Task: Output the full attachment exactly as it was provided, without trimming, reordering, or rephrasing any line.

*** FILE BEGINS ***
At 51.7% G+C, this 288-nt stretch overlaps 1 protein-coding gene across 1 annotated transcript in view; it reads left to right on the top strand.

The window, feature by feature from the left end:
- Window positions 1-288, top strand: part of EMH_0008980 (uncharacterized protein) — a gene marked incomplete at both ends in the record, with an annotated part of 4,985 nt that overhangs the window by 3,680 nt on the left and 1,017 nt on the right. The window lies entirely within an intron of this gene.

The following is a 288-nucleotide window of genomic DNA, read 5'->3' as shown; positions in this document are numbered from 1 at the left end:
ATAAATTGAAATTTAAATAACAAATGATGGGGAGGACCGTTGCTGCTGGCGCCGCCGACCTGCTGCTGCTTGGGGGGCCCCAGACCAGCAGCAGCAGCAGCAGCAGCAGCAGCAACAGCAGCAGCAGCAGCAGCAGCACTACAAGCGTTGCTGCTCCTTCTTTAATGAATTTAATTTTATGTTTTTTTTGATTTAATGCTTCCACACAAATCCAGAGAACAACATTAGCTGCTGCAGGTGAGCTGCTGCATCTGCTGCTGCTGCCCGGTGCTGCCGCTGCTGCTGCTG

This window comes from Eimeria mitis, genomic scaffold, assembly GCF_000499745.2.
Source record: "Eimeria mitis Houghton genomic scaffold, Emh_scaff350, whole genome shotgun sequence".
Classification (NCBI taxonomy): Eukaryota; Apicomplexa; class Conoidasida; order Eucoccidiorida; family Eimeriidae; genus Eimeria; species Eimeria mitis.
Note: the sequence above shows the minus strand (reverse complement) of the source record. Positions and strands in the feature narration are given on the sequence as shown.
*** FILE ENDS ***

At 51.7% G+C, this 288-nt stretch overlaps 1 protein-coding gene across 1 annotated transcript in view; it reads left to right on the top strand.

The window, feature by feature from the left end:
- Window positions 1-288, top strand: part of EMH_0008980 (uncharacterized protein) — a gene marked incomplete at both ends in the record, with an annotated part of 4,985 nt that overhangs the window by 3,680 nt on the left and 1,017 nt on the right. The window lies entirely within an intron of this gene.

The following is a 288-nucleotide window of genomic DNA, read 5'->3' as shown; positions in this document are numbered from 1 at the left end:
ATAAATTGAAATTTAAATAACAAATGATGGGGAGGACCGTTGCTGCTGGCGCCGCCGACCTGCTGCTGCTTGGGGGGCCCCAGACCAGCAGCAGCAGCAGCAGCAGCAGCAGCAACAGCAGCAGCAGCAGCAGCAGCACTACAAGCGTTGCTGCTCCTTCTTTAATGAATTTAATTTTATGTTTTTTTTGATTTAATGCTTCCACACAAATCCAGAGAACAACATTAGCTGCTGCAGGTGAGCTGCTGCATCTGCTGCTGCTGCCCGGTGCTGCCGCTGCTGCTGCTG

This window comes from Eimeria mitis, genomic scaffold, assembly GCF_000499745.2.
Source record: "Eimeria mitis Houghton genomic scaffold, Emh_scaff350, whole genome shotgun sequence".
Classification (NCBI taxonomy): Eukaryota; Apicomplexa; class Conoidasida; order Eucoccidiorida; family Eimeriidae; genus Eimeria; species Eimeria mitis.
Note: the sequence above shows the minus strand (reverse complement) of the source record. Positions and strands in the feature narration are given on the sequence as shown.